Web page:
Nigeria is the largest country in Africa population wise, close to 180 million people live there, three quarters of that of the United States of America. This means 2.5% of the world population are Nigerian, a potentially huge market for technology companies and could spell big profits for anyone daring enough to set up shop there. The unfortunate truth is that while there are a lot of people, 46% of those people were below the poverty line in 2010, and this is set to increase to 61% this year.
Now there is a potential market closer to 67 million, more like the United Kingdom than the USA. If this were Dragons’ Den, any other sound investor would be out by now – leave Nigeria to build landlines before we start bringing in smartphones right? Well, the Nigerian government has no plans to build any landlines and nor should they because two thirds of the country are already mobile phone subscribers, that is a whopping 120 million people. Assuming that everybody only has one phone, then 37 million people living on less than a dollar a day, have been to their local Carphone Warehouse and bought a mobile phone.
The mobile phone industry has been doubling in size pretty much every year since 2003. While you may think that this is a gross waste of money on the part of those who would better spend what little they have on the bare essentials such as food and water, there are endless benefits. It has made it easier to start up businesses, find work and has generally streamlined the process of buying and selling in even the most remote areas. More traditional lifestyles benefit as well; farmers can sell produce over the phone instead of moving everything cross-country to market and isolated tribes now have access to emergency services.
Nigeria is not alone in this either. South Africa and Ghana have more mobile phones in use than people – a shocking fact. This may not sound like a particularly big deal, but it is huge. Suddenly people who have remained off national records for years exist, and can communicate. Using phone records has actually become a good way of compiling data about people who had previously ‘not existed’. Phone companies know about a caller’s identity, who they call and vaguely where they call from. This is useful when trying to track something in a population, like the spread of a disease in the case of an epidemic. Call Data Records (CDRs) can track people’s movements even when the phone is not being used, can find out where they have been and perhaps where they are going, or what they are going away from, which is invaluable information when dealing with the likes of the Ebola epidemic. CDRs were also used in the Mexican swine flu epidemic of 2009 and in Kenya to track the spread of Malaria to its capital, Nairobi.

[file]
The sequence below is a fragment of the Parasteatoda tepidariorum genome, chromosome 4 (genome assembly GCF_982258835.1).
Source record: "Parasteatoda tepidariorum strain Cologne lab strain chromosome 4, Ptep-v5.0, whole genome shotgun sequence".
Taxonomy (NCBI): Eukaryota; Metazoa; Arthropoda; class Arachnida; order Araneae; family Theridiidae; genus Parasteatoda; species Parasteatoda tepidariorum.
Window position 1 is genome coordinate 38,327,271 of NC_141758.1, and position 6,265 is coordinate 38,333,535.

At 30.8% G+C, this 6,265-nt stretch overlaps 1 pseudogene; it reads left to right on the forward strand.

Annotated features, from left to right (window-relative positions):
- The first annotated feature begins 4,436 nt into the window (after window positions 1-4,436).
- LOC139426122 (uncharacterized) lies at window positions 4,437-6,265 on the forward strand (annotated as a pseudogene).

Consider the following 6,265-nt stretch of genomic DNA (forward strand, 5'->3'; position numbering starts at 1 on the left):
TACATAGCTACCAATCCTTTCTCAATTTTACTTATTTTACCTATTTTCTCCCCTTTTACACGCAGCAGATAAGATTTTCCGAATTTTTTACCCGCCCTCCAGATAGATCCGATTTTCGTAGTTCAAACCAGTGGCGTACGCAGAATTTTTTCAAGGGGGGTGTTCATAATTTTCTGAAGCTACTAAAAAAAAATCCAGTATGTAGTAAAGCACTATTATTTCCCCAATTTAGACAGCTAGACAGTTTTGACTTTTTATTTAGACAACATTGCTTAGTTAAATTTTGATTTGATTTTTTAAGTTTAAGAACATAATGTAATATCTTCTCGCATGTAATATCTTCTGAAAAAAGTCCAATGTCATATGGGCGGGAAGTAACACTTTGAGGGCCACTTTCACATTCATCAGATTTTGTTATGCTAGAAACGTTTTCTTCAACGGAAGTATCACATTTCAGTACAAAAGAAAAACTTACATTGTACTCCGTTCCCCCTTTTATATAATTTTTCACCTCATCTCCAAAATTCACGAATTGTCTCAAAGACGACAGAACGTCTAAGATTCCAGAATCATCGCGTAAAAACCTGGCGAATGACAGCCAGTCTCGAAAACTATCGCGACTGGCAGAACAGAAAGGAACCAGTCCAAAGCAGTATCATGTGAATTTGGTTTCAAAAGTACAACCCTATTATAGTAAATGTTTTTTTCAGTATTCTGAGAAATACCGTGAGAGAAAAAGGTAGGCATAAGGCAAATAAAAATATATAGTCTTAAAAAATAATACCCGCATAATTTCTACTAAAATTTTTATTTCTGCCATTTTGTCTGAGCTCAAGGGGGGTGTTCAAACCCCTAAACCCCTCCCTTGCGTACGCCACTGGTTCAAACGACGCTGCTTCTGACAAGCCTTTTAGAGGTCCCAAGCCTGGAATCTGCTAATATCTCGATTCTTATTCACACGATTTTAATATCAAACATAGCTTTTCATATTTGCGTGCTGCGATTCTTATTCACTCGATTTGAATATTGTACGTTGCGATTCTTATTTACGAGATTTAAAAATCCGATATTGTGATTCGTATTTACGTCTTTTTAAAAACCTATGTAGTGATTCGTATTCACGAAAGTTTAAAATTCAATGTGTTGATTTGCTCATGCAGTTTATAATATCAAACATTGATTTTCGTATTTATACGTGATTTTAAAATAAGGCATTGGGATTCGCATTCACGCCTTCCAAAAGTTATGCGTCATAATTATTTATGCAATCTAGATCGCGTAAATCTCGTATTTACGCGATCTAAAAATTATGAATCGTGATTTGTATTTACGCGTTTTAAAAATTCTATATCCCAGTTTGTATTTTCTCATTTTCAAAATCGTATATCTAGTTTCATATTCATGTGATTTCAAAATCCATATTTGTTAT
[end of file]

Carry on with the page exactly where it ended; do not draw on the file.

However unfortunately for West Africa, nothing really happened with CDRs. The phone networks couldn’t legally give up the information without an order from the governments of the countries involved and the governments of the countries involved did not give the order. None of the moving parts really cogged together, the combination of having something so new introduced in such a short time to such a large number of relevant parties was too much to ask.
Do you remember when Internet cafés were big in this country? Nor do I, but in Ethiopia, and likely surrounding countries as well, you can find Internet cafés on every street corner, in any decent sized town at least. Actually, it is pretty much impossible to get a coffee in Ethiopia without being in a Wi-Fi hotspot. This new access to the internet is connecting people not only to others in the surrounding area, but to the entire world, giving them a base for fundraising, networking and telling the stories that has fallen on deaf ears in the West until now. Energy is also taking off, an Ethiopian Hydroelectric dam, well in to its construction already, plans to provide electricity not just to all of Ethiopia but also to export energy to surrounding countries as well.
This could be the start of a new renewable energy age in Africa and could see many countries emerge from what has been a somewhat dark time, with power networks far in advance of our own. This is ambitious but in this day and age things move quickly. There are a great many things that need to be sorted out before countries like Nigeria and Ethiopia can succeed but these technological leapfrogs have put far more power in the hands of the people and that is so important in a place where fair democracy is hard to come by.
Photo credits: Hochgeladen von Estrilda